Roskopf in the Box – The Happy Mapping of Arms – Part 4

OK, here is the 4th and final installment of the mapping of the arms. We are going to now cover the wrist and hand. . 
Here’s a bit of irony. A number of people who have come to me with serious use-induced problems in their wrists or hands don’t even have a wrist in their body maps. They think their hands just meet their forearms at the location of the wrist. 

Here is a wrist. It is comprised of 8 bones. The collective joints created by these 8 bones is a lot…like a million or something like that. What we are going for with wrists is simple. We want no pressure on them, in particular no chronic pressure. We want a long easy sweep of skin and muscle and tendon across the joint, and we want full mobility with no retracting across the joint in movement. We want the fingers to move without the wrist stiffening, even when gripping or striking. In order to achieve the freeing of the wrist it needs to be accurately mapped. 

Notice that the first joint of the thumb is at the wrist rather than at the end of a metacarpal. Chronic tightening of the wrist loses the thumb its mobility in relation to the other fingers and then the thumb will not lie easily in the palm as it should. So, free your wrist, free your thumb.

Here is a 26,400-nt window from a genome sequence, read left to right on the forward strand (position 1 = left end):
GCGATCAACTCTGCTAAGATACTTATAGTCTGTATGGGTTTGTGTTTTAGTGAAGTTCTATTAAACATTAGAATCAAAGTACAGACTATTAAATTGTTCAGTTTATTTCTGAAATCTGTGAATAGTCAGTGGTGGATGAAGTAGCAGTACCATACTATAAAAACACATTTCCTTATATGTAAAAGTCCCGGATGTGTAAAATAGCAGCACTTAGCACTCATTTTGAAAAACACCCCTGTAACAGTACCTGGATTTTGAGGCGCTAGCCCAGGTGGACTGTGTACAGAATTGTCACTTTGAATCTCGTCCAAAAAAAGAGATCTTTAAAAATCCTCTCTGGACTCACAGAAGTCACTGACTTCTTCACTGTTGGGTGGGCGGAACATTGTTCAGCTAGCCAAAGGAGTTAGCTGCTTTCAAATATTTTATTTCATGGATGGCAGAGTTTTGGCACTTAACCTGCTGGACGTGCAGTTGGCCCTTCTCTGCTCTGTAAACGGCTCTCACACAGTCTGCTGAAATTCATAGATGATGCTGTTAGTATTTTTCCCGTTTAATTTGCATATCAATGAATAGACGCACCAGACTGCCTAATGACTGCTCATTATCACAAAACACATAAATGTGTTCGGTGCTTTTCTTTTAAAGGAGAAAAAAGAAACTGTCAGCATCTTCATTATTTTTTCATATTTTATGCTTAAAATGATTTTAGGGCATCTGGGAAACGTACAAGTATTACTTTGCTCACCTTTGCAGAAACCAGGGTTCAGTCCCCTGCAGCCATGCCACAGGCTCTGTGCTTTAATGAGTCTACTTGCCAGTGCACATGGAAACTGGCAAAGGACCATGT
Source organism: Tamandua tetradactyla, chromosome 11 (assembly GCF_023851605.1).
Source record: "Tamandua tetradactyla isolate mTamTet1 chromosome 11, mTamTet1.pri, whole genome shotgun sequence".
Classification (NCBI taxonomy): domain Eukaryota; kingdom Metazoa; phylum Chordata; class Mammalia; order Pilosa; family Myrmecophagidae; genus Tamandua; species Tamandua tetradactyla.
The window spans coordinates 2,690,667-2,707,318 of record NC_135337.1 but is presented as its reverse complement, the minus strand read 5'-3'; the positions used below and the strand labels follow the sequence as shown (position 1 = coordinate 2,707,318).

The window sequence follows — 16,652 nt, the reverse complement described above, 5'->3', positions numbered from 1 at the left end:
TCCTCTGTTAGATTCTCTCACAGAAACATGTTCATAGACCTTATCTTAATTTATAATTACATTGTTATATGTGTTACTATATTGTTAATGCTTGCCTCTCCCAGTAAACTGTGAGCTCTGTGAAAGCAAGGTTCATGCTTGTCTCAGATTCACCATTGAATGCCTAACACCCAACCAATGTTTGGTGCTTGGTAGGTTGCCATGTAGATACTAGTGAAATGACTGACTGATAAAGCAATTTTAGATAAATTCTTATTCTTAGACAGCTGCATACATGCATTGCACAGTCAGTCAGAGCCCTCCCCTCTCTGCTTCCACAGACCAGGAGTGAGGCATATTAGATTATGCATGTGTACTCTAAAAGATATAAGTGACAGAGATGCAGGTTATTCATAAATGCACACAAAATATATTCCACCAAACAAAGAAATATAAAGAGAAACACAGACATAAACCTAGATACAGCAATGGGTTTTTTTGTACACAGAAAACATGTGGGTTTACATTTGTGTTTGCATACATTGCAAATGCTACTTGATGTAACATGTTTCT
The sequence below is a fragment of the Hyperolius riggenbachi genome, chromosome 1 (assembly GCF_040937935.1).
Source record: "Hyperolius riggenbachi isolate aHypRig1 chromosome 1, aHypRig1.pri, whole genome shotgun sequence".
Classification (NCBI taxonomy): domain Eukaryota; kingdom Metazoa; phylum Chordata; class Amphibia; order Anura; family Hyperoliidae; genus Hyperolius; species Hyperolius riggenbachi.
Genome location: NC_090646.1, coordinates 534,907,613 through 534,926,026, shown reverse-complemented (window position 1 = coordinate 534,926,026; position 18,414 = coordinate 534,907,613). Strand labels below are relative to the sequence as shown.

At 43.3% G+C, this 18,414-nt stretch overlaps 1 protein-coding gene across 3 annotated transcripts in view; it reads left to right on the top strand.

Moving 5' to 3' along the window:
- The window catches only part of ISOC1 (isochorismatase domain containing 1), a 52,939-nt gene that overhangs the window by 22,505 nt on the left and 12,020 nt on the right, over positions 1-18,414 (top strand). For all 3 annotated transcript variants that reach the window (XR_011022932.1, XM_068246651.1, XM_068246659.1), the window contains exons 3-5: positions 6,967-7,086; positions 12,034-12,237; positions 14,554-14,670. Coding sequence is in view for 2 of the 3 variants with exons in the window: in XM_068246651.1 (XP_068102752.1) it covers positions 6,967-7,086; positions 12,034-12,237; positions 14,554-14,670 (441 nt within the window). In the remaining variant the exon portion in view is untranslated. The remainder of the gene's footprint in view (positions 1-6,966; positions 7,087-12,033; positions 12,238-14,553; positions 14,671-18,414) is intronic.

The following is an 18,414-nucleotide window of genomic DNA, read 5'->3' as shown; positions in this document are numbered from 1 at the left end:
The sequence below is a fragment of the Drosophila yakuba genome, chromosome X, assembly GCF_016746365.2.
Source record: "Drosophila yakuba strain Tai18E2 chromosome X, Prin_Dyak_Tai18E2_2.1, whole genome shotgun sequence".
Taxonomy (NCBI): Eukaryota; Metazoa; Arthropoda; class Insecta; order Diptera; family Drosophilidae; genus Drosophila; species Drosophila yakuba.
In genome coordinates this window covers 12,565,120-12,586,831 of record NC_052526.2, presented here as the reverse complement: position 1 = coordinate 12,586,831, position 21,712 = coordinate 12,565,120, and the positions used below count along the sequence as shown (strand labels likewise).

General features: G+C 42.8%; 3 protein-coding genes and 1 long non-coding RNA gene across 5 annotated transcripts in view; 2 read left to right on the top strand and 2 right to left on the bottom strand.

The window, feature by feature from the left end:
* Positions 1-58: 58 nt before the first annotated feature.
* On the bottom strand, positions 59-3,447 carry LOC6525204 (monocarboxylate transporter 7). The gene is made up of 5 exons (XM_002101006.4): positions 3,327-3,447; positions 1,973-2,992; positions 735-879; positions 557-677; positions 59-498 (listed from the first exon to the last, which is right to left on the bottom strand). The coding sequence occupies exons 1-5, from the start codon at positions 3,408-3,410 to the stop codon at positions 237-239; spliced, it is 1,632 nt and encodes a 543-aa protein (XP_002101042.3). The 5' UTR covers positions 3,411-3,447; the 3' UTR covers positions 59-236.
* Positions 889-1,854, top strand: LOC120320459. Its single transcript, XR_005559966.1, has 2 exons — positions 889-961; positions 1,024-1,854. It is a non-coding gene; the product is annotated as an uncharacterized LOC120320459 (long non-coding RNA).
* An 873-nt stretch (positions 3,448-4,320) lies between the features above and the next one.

One final piece I have always been fascinated with….fingers and palms. I have found that a lot of us think our palm to be very large and our fingers to be much shorter than they truly are. 
Touch your thumb and pinky together. See the crease created at the wrist? This is where your thumb begins. Your thumb begins at your wrist. Now bend just your pinkly finger all by itself. See if you can find where it really bends from. See how it really begins down in the hand, not at the webbing of the skin. Try this with all your fingers and you will see that the fingers are all much longer and mobile than you may have thought and the palm is really no larger than a quarter or silver dollar at most. I like to think of the scene in the move “Terminator” when he pulls the skin off of his hand to reveal an extremely articulate collection of artificial bones and joints. He was soooooo mobile.

Practice moving your fingers from the correct place and you will experience consistent opening of the tissues of the hand and wrist. You’ll see your front rack position become much easier and grip strength when doing pullups or holding a barbell or kettlebell increase dramatically. 

If you have questions about this, ask me when you see me at the box. I will gladly demonstrate.

To contact Rich, either give him a call at
503-939-2524 or email him at 

Conable, Barbara, and William Conable. How to Learn the Alexander Technique: A Manual for Students. Portland, OR: Andover, 1995. Print.